Schmidt and De Houwer (2011) further considered the possibility that there might be encoding costs associated with “switching” from a congruent to an incongruent trial, or vice versa, relative to repeating the same type of trial. Thus, following an incongruent trial, incongruent trials will incur a benefit and congruent trials a loss. The reverse is true following a congruent trial. As a result, congruency switch costs can further explain variance in the CSE.

Schmidt and De Houwer (2011) suggested that the cost of switching from congruent to incongruent might be “roughly” the same as the reverse, but Blais et al. (2014) did not observe this additivity. In retrospect, this was a misguided prediction. It is known that switching from a hard (non-dominant) to an easy (dominant) task sometimes incurs a larger cost on performance than the reverse, known as switch cost asymmetry (see Allport et al., 1994). The same might be predicted here, where a congruent “encoding shortcut” might be especially fast following a congruent trial, whereas the harder encoding task on incongruent trials will take long regardless of the previous trial congruency. This is an intriguing suggestion, because the conflict adaptation account should predict the exact opposite: because Stroop effects are primarily interference driven (see MacLeod, 1991), changes in attention to the word should be reflected primarily in incongruent trials.

Looking closely at the data of Blais et al. (2014), it can be seen that the interaction between congruency and congruency switch is due entirely to a larger effect of congruency switch for congruent trials (Experiment 1: 32 ms; Experiment 2: 44 ms) than for incongruent trials (Experiment 1: −4 ms; Experiment 2: −15 ms). Thus, this interaction is inconsistent with the conflict adaptation account, but is consistent with a revised version of the congruency switch hypothesis.

Conclusion

Though the current paper does not contest the notion that CSEs can be observed independent of feature repetition and contingency learning biases (e.g., Kim and Cho, 2014; Schmidt and Weissman, 2014; Weissman et al., 2014), three inferences of Blais et al. (2014) are contestable. First, contingency biases probably do play a role in the effect, as indicated by the significant effect in the errors, the underpowered but notable trend in the response times, and the data of Mordkoff (2012). Second, congruency switch effects might also play a role, as indicated by the direction of the switch cost asymmetry. Third, Blais and colleagues too quickly attribute the remaining CSEs to conflict adaptation. Yet other accounts still remain, such as the temporal learning and activation-suppression accounts, which actually seem to fit the extant data better than the conflict adaptation account (e.g., see Weissman et al., 2014, Schmidt and Weissman, in review).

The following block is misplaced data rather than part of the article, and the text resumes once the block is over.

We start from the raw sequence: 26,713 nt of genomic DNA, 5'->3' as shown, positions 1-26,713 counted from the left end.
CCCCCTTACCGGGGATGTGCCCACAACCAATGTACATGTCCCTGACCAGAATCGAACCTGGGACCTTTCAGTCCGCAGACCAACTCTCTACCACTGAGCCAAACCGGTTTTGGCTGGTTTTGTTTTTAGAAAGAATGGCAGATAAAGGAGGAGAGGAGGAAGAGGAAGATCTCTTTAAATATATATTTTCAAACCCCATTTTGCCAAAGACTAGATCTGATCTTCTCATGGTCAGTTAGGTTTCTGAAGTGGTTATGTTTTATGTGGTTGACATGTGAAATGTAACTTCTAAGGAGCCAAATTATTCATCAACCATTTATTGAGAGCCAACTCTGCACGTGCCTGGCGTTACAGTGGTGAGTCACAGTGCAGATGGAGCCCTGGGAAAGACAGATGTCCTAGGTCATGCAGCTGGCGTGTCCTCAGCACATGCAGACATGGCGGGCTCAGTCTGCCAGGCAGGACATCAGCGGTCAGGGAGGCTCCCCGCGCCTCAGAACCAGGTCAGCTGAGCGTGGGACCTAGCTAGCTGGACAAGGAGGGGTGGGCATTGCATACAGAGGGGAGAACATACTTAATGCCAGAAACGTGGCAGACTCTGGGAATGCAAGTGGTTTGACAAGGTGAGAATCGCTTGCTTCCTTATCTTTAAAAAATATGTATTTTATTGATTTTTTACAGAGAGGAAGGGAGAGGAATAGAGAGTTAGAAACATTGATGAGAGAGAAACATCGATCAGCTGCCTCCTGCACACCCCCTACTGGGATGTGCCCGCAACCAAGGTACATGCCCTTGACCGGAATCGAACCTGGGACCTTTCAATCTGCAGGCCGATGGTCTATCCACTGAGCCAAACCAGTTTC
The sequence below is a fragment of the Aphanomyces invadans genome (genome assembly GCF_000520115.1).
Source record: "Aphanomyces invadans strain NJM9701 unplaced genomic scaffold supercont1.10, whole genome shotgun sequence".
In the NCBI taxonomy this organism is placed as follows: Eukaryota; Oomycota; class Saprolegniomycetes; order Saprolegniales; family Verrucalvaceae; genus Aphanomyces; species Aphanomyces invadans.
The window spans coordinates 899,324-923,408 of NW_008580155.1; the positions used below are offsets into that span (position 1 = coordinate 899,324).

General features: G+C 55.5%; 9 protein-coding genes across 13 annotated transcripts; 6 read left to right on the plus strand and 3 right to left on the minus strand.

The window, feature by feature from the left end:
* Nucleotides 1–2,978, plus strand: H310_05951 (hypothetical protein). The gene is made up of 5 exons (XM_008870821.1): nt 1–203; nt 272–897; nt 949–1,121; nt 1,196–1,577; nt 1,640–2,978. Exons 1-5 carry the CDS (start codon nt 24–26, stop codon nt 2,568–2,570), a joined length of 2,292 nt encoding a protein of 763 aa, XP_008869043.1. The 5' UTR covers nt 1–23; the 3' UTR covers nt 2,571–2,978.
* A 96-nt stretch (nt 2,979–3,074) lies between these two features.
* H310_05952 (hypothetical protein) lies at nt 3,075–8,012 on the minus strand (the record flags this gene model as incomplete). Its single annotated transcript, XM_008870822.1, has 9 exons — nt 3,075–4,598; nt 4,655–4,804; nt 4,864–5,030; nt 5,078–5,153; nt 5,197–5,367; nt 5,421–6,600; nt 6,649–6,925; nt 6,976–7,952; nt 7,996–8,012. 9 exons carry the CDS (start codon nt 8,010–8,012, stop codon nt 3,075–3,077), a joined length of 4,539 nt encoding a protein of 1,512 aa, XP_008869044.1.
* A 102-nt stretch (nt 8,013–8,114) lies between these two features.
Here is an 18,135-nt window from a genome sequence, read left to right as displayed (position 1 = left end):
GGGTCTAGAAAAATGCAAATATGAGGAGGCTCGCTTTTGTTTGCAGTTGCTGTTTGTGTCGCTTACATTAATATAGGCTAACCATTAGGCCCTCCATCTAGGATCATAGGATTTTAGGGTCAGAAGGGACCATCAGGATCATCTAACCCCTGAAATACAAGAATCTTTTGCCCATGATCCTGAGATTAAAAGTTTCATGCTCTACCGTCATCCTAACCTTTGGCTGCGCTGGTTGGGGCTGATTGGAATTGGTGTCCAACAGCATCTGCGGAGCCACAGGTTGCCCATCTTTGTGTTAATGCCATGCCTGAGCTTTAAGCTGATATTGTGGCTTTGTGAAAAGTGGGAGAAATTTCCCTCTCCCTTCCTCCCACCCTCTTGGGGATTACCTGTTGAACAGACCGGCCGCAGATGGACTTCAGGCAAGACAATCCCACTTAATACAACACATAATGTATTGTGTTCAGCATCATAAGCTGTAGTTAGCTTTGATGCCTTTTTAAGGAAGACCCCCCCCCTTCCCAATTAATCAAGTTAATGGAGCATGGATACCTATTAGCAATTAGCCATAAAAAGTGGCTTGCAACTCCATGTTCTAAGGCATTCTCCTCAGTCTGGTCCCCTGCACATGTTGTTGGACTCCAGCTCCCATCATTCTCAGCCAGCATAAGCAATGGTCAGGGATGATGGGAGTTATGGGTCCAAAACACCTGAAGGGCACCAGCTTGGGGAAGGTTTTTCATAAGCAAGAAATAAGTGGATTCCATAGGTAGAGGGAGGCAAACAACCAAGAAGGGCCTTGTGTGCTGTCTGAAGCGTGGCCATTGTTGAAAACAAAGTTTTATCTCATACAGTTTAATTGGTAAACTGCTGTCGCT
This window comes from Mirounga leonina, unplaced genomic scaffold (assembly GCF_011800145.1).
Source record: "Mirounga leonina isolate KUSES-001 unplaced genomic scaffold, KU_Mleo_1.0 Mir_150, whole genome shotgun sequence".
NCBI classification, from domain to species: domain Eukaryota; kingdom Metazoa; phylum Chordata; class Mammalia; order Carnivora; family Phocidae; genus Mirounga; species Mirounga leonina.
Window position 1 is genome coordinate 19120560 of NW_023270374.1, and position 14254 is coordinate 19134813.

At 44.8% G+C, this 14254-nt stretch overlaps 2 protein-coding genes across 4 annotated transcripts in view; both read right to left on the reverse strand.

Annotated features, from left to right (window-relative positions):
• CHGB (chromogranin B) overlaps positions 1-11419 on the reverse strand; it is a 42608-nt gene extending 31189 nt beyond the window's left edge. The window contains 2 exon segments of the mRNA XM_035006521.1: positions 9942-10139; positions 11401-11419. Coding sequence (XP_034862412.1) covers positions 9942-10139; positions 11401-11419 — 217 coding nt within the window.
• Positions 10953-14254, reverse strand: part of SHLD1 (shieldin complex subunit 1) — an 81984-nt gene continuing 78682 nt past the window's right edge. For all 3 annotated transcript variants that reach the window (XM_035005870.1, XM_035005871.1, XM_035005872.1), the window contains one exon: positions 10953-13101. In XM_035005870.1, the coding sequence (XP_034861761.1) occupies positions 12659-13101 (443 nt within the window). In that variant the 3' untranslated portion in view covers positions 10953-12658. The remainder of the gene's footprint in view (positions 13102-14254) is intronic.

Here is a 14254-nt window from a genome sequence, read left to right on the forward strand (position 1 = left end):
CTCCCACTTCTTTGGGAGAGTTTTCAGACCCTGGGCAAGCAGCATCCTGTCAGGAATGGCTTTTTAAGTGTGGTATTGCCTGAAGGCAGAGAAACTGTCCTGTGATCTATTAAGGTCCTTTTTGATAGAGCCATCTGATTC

Conflict of Interest Statement

The Associate Review Editor Wim Notebaert declares that, despite being affiliated to the same institution as the author James R. Schmidt, the review process was handled objectively and no conflict of interest exists. The author declares that the research was conducted in the absence of any commercial or financial relationships that could be construed as a potential conflict of interest.

Acknowledgments

James R. Schmidt is a postdoctoral researcher of FWO – Vlaanderen (Research Foundation – Flanders).

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Keywords: congruency sequence effect, Gratton effect, contingency learning, switch costs, conflict adaptation, cognitive control, attention, feature integration

Citation: Schmidt JR (2014) Contingency and congruency switch in the congruency sequence effect: a reply to Blais, Stefanidi, and Brewer (2014). Front. Psychol. 5:1405. doi: 10.3389/fpsyg.2014.01405

Received: 07 October 2014; Accepted: 17 November 2014;
Published online: 09 December 2014.

Edited by:

Tobias Egner, Duke University, USA

Reviewed by:

Mike Wendt, Helmut Schmidt University, University of the Federal Armed Forces Hamburg, Germany
Wim Notebaert, Ghent University, Belgium

Copyright © 2014 Schmidt. This is an open-access article distributed under the terms of the Creative Commons Attribution License (CC BY). The use, distribution or reproduction in other forums is permitted, provided the original author(s) or licensor are credited and that the original publication in this journal is cited, in accordance with accepted academic practice. No use, distribution or reproduction is permitted which does not comply with these terms.

*Correspondence: james.schmidt@ugent.be